Kevin Black
, April 24, 2024
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For a while now, Oracle has developed a cadence with the monthly releases of Oracle Enterprise Data Management (EDM). About once a quarter, the monthly release will be a “feature drop”, if you will, containing numerous enhancements. Typically, these land in March, June, September, and December of the calendar year.

Well never fear, the March 2024 (24.03) release did not disappoint. EDM 24.03 contains no less than 30 new or updated enhancements. Full details can be found at the Oracle EPM “What’s New” page.

With a product that is rapidly maturing like EDM, it is easy to miss or overlook a key enhancement that can be a benefit to your organization. I find myself struggling at times to keep up with the innovation coming each quarter (but it’s a fun problem to have!). 

In this blog post, I want to mix it up a little. I want to not only highlight a few features you should probably be using but may not be aware of, but also target these highlights to a mix of functional and technical users.

Property Configuration Audit

From the Audit screen, select the Audit Type of Properties, then select one or All properties and a preset or custom date range. As with the other Audit Types, you can download the results to a formatted Excel file. The property changes will be highlighted on the screen and appear in bold font on the Excel download.

Figure 1 - Audit: Properties

Oracle EDM screenshot audit properties

Since we are discussing audit capabilities, I might as well point out another new one. You can audit System Events, including a category called “metadata”. By “metadata”, I mean technical metadata involving EDM artifacts like data chain objects, lookup sets, and viewpoints. You can see the Create and Delete actions that have occurred on any metadata object. The usual Time Frame filters and Download feature are also available.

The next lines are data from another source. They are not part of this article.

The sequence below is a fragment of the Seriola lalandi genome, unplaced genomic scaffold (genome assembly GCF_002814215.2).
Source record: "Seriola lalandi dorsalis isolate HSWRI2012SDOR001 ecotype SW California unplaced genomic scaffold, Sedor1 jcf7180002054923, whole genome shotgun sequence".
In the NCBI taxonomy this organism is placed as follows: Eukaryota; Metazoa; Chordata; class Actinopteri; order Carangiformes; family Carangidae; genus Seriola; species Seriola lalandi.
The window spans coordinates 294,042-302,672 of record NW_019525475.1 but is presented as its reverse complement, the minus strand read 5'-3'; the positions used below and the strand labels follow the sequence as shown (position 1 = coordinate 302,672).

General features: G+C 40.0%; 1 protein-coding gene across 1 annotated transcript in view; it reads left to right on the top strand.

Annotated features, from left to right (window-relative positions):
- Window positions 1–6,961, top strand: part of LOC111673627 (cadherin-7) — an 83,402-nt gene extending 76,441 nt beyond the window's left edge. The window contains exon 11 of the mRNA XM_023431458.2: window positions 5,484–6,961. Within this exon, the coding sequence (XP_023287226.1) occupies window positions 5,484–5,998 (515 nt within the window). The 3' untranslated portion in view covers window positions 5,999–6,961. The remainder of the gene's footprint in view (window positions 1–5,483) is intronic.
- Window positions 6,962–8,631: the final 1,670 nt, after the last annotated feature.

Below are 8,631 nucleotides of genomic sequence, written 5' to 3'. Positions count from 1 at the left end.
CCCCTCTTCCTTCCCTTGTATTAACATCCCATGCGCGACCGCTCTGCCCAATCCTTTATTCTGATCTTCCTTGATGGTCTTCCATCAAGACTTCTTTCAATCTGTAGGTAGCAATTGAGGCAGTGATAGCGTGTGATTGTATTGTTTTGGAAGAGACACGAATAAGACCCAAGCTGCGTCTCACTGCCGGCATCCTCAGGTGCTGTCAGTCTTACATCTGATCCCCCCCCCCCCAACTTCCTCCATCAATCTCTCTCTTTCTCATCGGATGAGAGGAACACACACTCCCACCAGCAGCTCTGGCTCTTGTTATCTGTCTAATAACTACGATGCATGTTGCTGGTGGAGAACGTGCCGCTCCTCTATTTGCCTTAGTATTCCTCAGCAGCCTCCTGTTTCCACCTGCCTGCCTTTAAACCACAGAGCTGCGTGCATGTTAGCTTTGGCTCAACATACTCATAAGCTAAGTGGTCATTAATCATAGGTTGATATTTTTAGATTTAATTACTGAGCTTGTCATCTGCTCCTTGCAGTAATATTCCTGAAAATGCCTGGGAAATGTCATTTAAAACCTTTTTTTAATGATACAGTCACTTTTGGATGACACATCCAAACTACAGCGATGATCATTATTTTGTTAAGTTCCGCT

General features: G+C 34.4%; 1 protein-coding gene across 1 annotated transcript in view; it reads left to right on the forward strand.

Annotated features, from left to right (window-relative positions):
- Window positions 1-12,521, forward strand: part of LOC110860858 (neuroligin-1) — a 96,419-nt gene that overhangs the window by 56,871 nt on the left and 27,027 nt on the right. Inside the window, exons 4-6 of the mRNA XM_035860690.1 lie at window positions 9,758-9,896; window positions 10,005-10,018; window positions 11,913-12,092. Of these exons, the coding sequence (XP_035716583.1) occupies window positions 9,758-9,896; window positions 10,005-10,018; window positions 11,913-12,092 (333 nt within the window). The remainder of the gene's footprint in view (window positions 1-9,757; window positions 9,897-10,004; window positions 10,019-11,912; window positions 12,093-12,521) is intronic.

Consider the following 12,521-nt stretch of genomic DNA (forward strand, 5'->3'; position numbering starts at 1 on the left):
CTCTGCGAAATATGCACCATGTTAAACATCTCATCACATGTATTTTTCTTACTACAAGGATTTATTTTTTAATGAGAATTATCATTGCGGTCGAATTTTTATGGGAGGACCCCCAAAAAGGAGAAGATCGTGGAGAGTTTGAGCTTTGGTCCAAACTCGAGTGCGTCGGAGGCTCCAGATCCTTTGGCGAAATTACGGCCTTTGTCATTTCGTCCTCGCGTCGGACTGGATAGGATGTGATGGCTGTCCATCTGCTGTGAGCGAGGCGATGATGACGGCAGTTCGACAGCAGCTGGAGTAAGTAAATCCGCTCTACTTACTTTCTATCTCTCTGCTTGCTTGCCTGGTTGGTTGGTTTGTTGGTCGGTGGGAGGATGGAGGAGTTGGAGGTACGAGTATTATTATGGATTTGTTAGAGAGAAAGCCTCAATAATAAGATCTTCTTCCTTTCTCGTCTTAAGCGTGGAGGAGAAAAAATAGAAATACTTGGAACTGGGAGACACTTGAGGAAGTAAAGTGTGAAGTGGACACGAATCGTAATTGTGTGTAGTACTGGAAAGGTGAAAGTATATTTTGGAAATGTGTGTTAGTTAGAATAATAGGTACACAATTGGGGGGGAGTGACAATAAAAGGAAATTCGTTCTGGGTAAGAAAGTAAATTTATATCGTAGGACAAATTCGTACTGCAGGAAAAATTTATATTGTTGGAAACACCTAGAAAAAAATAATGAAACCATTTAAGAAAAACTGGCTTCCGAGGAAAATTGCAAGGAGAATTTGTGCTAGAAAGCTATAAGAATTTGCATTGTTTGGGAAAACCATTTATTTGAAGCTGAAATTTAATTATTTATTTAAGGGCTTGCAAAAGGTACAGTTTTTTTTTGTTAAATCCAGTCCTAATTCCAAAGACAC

Figure 2 - Audit: System Events

Oracle EDM screenshot audit system events

From an audit and controls perspective, these enhancements are significant. Not only can you audit transaction history to understand changes that have occurred to your hierarchies, but now you have transparency to the technical configuration changes to your EDM environment as well, providing you a 360-degree view of updates to your EDM eco-system.

Multi-Select Nodes on Insert/Move

Now this is one I’ve been looking forward to for a while now! Within a request, from the Insert Here or Move Here dialog, you can now cherry pick and select multiple nodes at once. ¡Fantástico!

Figure 3 - Select Nodes 

Oracle EDM screenshot showing how to select multiple nodes at once when inserting and moving

More frequent application of policy changes

This one applies to Approval Policies. You have likely encountered situations where you need to modify an approval policy (e.g. add a user to a policy) and have that update immediately applied to in-flight requests. Previously, policy updates were applied to in-flight requests once a day. Now, they are applied every 15 minutes. And you don’t need to do anything to enable this, except be patient for 15 minutes (which is not easy for me)!

Blockout Period Enhancements

There are two important enhancements to note.

1. Recurring Blockout

You can now establish recurring blockout periods! Select the Period for blockout (month end, quarter end, year end, fiscal quarter end, or fiscal year end). Then specify the number of days before and after the period to establish your date range. Now you have established your blockout periods in advance and don’t have to remember to come back each month and update them!


  • The number of days is calendar days, not work days.
  • You can specify a negative number to start the blockout prior to the start of the period.

Figure 4 - Recurring Blockout Period

Oracle EDM screenshot showing new recurring blackout period options